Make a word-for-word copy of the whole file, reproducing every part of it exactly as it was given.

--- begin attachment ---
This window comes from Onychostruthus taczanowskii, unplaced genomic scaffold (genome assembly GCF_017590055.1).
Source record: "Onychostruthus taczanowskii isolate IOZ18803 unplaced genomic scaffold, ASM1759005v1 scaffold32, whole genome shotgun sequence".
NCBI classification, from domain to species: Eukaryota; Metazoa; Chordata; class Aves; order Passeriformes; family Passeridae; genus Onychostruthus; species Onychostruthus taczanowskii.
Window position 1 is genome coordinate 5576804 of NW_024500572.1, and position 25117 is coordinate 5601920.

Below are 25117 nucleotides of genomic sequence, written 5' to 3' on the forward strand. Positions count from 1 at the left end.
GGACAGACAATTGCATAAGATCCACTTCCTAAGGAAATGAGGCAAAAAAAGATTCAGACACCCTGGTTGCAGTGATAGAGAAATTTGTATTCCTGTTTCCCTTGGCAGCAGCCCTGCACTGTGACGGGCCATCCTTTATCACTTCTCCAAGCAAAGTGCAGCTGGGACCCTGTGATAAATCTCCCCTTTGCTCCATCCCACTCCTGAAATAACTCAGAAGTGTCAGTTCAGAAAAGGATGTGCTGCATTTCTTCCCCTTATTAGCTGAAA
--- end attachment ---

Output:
This window comes from Onychostruthus taczanowskii, unplaced genomic scaffold (genome assembly GCF_017590055.1).
Source record: "Onychostruthus taczanowskii isolate IOZ18803 unplaced genomic scaffold, ASM1759005v1 scaffold32, whole genome shotgun sequence".
NCBI classification, from domain to species: Eukaryota; Metazoa; Chordata; class Aves; order Passeriformes; family Passeridae; genus Onychostruthus; species Onychostruthus taczanowskii.
Window position 1 is genome coordinate 5576804 of NW_024500572.1, and position 25117 is coordinate 5601920.

Below are 25117 nucleotides of genomic sequence, written 5' to 3' on the forward strand. Positions count from 1 at the left end.
GGACAGACAATTGCATAAGATCCACTTCCTAAGGAAATGAGGCAAAAAAAGATTCAGACACCCTGGTTGCAGTGATAGAGAAATTTGTATTCCTGTTTCCCTTGGCAGCAGCCCTGCACTGTGACGGGCCATCCTTTATCACTTCTCCAAGCAAAGTGCAGCTGGGACCCTGTGATAAATCTCCCCTTTGCTCCATCCCACTCCTGAAATAACTCAGAAGTGTCAGTTCAGAAAAGGATGTGCTGCATTTCTTCCCCTTATTAGCTGAAA